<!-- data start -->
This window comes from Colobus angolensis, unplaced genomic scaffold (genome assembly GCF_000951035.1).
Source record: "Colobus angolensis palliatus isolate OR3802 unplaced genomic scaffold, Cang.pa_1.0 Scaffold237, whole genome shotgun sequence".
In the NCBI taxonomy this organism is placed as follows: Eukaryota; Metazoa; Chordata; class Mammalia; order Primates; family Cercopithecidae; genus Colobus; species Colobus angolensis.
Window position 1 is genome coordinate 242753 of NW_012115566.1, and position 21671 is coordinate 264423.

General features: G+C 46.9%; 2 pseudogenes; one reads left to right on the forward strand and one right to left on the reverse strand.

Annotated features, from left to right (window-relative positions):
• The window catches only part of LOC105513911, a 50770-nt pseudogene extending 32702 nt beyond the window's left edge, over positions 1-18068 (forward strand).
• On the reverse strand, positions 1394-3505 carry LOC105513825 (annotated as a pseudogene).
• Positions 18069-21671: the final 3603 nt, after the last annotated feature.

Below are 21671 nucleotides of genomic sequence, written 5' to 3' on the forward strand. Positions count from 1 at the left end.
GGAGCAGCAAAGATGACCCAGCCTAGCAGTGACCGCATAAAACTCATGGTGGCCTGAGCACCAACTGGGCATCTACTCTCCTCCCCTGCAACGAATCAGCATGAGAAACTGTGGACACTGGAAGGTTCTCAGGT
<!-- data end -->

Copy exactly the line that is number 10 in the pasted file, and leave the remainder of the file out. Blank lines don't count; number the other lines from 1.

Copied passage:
Below are 21671 nucleotides of genomic sequence, written 5' to 3' on the forward strand. Positions count from 1 at the left end.